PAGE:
Recycling of Copper – How It’s Done

Copper (Cu) is both a mineral and an element present in our everyday lives. It’s everywhere, from your kitchen sink to benchtops to jewelry. A large car can have more than 45kg of copper. This material is valued for its excellence as a heat and electricity conductor. It’s malleable, ductile, and corrosion-resistant, as well.

These qualities are among the reasons why copper is one of the most used metals in the world, along with aluminium and iron. That’s why copper recycling is essential and valuable.

Copper is believed to have been first used from 8,000 to 5,000 BC. During this era, copper was an alternative to stone. Egyptians soon started heating and shaping the metal in 4,000 BC. Soon, technology improved, and smelting ores began in the Bronze Age. More advancements took place. Once known as the metal of Cyprus (or simply Cyprus), the metal eventually became cup rum (or copper in English).

Copper wire recycling allows us to save energy, help the environment, and protect natural resources. Unfortunately, it’s not always easy. The recycling process can be complex but is generally made up of the following steps:

1. Stripping

The first step is to strip the copper wire from its protective shielding, often in the form of plastic insulation. Since copper has high conductivity, it’s coated to protect cables and other items from this metal. For copper wire recycling, you need to remove this protective coating to begin the process.

Cut through the shielding before removing the wire from the insulation material. To finish this step faster, you can use wire stripping tools, such as an automatic wire stripper. If you only have a few copper wires, you can simply use a pair of scissors or a wire stripper. Make sure you remove all nuts, bolts, and nails before stripping.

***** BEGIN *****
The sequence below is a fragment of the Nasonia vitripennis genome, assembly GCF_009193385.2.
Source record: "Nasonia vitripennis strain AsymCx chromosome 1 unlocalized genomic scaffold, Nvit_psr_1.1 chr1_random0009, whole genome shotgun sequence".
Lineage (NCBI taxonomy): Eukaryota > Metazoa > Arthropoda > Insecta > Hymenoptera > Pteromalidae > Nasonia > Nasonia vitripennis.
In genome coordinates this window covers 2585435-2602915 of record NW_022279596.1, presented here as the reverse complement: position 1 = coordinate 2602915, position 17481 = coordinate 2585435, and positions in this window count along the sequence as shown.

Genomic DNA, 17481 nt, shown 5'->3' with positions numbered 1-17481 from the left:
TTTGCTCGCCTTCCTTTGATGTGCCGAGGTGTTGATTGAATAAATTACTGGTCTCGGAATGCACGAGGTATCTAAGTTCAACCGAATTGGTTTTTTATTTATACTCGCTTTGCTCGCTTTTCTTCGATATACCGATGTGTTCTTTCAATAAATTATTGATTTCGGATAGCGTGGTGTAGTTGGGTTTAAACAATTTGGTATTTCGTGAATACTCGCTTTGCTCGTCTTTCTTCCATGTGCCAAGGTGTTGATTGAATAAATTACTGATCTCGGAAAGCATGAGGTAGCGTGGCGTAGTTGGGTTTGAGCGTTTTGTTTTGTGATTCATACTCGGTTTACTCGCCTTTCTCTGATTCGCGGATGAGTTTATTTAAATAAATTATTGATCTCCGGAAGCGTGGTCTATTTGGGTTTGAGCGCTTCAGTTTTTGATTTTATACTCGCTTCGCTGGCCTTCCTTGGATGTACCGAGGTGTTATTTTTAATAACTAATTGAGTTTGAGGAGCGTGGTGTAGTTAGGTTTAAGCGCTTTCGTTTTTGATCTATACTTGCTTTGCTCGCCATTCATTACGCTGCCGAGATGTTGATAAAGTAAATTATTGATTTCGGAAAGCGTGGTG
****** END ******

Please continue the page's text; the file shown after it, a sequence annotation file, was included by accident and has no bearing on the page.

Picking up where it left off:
2. Sorting

Once insulation and attachments are removed, it’s time to sort the copper wires. They will be treated according to their grades. The higher graded copper wires will typically be melted and recast without other treatments. Meanwhile, those with lower grades may require further processing, such as removing their impurities.

3. Quality Checking

The metal will then be sent to a recycling facility for a trained eye to inspect the quality of the wires. This additional step is to ensure that there are no contaminants before the wires are melted. In some cases, a granulator may be used, which will:

  • Shred the metal
  • Separate intertwined wires and thick cables
  • Cut the copper wire into bits

A crusher may be used for cutting the wires into manageable sizes. It ensures that there are no unwanted materials when it’s time for melting them.

4. Melting

Once ensured that the materials are ready, copper wire recycling will continue with the melting process. The metal will be loaded into a furnace where it’s melted at 1084C and cast into a particular shape. It will then be left to cool. Once ready, it will be transformed into rods, wires, or sheets before sending the recycled metal into a plant for further manufacturing.

As you can see, copper has a very high melting point. That heat is intense, and therefore you should never attempt to do it on your own. Leave the job to the pros. We recommend that you only perform the first step mentioned above, in which you collect and strip the copper wires. After that, you can take the wires to a recycling facility, such as Collins Recycling.